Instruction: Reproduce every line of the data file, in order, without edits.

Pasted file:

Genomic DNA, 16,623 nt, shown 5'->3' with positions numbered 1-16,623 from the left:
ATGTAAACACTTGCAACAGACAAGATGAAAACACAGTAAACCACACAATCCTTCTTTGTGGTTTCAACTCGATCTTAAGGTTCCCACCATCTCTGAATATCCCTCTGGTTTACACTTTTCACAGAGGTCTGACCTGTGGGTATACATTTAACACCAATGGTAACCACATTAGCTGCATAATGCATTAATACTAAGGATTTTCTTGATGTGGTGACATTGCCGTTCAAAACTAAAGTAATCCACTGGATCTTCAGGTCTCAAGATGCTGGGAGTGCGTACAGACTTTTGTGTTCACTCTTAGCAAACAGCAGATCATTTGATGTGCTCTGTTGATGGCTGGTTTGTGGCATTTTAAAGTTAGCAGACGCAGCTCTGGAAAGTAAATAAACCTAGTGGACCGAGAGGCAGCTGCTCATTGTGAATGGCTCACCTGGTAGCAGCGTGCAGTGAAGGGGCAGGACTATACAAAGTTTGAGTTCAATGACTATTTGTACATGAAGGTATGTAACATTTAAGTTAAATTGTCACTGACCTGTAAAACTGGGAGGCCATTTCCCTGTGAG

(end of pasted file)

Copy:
Genomic DNA, 16,623 nt, shown 5'->3' with positions numbered 1-16,623 from the left:
ATGTAAACACTTGCAACAGACAAGATGAAAACACAGTAAACCACACAATCCTTCTTTGTGGTTTCAACTCGATCTTAAGGTTCCCACCATCTCTGAATATCCCTCTGGTTTACACTTTTCACAGAGGTCTGACCTGTGGGTATACATTTAACACCAATGGTAACCACATTAGCTGCATAATGCATTAATACTAAGGATTTTCTTGATGTGGTGACATTGCCGTTCAAAACTAAAGTAATCCACTGGATCTTCAGGTCTCAAGATGCTGGGAGTGCGTACAGACTTTTGTGTTCACTCTTAGCAAACAGCAGATCATTTGATGTGCTCTGTTGATGGCTGGTTTGTGGCATTTTAAAGTTAGCAGACGCAGCTCTGGAAAGTAAATAAACCTAGTGGACCGAGAGGCAGCTGCTCATTGTGAATGGCTCACCTGGTAGCAGCGTGCAGTGAAGGGGCAGGACTATACAAAGTTTGAGTTCAATGACTATTTGTACATGAAGGTATGTAACATTTAAGTTAAATTGTCACTGACCTGTAAAACTGGGAGGCCATTTCCCTGTGAG